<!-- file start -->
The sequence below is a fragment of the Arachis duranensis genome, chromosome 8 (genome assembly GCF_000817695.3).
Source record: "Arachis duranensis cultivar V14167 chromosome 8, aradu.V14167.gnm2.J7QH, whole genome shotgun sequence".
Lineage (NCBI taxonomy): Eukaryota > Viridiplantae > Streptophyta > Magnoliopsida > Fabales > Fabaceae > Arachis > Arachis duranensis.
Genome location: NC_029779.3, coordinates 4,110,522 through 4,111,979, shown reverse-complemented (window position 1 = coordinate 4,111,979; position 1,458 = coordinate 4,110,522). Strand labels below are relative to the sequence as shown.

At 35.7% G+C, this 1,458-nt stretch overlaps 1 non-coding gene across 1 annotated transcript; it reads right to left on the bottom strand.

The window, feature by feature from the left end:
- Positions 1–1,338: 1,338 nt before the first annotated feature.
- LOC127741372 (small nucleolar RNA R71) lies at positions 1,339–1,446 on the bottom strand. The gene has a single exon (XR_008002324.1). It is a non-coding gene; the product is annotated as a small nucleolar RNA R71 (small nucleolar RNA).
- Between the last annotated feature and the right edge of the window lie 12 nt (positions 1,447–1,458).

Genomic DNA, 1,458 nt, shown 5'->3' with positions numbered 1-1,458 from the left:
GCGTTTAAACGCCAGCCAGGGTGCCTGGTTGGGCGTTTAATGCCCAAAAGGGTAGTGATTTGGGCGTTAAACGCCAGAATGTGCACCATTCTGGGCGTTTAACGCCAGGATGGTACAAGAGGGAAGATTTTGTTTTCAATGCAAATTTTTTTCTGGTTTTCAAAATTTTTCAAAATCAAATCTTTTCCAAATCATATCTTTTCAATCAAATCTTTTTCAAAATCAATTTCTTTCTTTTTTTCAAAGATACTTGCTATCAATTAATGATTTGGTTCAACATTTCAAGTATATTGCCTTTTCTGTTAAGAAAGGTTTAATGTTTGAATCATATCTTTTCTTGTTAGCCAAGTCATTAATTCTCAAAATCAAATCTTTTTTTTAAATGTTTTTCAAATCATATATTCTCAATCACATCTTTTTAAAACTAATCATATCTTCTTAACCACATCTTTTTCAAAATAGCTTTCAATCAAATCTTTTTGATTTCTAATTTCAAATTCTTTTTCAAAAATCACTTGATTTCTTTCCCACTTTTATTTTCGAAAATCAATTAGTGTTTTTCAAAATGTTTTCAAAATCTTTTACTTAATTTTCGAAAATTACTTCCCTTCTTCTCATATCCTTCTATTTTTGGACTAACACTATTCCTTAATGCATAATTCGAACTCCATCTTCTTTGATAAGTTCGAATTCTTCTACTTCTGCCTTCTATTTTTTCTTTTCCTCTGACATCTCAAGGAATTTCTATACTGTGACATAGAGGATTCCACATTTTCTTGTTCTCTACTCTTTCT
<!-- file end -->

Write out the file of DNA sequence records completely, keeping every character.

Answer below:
The sequence below is a fragment of the Arachis duranensis genome, chromosome 8 (genome assembly GCF_000817695.3).
Source record: "Arachis duranensis cultivar V14167 chromosome 8, aradu.V14167.gnm2.J7QH, whole genome shotgun sequence".
Lineage (NCBI taxonomy): Eukaryota > Viridiplantae > Streptophyta > Magnoliopsida > Fabales > Fabaceae > Arachis > Arachis duranensis.
Genome location: NC_029779.3, coordinates 4,110,522 through 4,111,979, shown reverse-complemented (window position 1 = coordinate 4,111,979; position 1,458 = coordinate 4,110,522). Strand labels below are relative to the sequence as shown.

At 35.7% G+C, this 1,458-nt stretch overlaps 1 non-coding gene across 1 annotated transcript; it reads right to left on the bottom strand.

The window, feature by feature from the left end:
- Positions 1–1,338: 1,338 nt before the first annotated feature.
- LOC127741372 (small nucleolar RNA R71) lies at positions 1,339–1,446 on the bottom strand. The gene has a single exon (XR_008002324.1). It is a non-coding gene; the product is annotated as a small nucleolar RNA R71 (small nucleolar RNA).
- Between the last annotated feature and the right edge of the window lie 12 nt (positions 1,447–1,458).

Genomic DNA, 1,458 nt, shown 5'->3' with positions numbered 1-1,458 from the left:
GCGTTTAAACGCCAGCCAGGGTGCCTGGTTGGGCGTTTAATGCCCAAAAGGGTAGTGATTTGGGCGTTAAACGCCAGAATGTGCACCATTCTGGGCGTTTAACGCCAGGATGGTACAAGAGGGAAGATTTTGTTTTCAATGCAAATTTTTTTCTGGTTTTCAAAATTTTTCAAAATCAAATCTTTTCCAAATCATATCTTTTCAATCAAATCTTTTTCAAAATCAATTTCTTTCTTTTTTTCAAAGATACTTGCTATCAATTAATGATTTGGTTCAACATTTCAAGTATATTGCCTTTTCTGTTAAGAAAGGTTTAATGTTTGAATCATATCTTTTCTTGTTAGCCAAGTCATTAATTCTCAAAATCAAATCTTTTTTTTAAATGTTTTTCAAATCATATATTCTCAATCACATCTTTTTAAAACTAATCATATCTTCTTAACCACATCTTTTTCAAAATAGCTTTCAATCAAATCTTTTTGATTTCTAATTTCAAATTCTTTTTCAAAAATCACTTGATTTCTTTCCCACTTTTATTTTCGAAAATCAATTAGTGTTTTTCAAAATGTTTTCAAAATCTTTTACTTAATTTTCGAAAATTACTTCCCTTCTTCTCATATCCTTCTATTTTTGGACTAACACTATTCCTTAATGCATAATTCGAACTCCATCTTCTTTGATAAGTTCGAATTCTTCTACTTCTGCCTTCTATTTTTTCTTTTCCTCTGACATCTCAAGGAATTTCTATACTGTGACATAGAGGATTCCACATTTTCTTGTTCTCTACTCTTTCT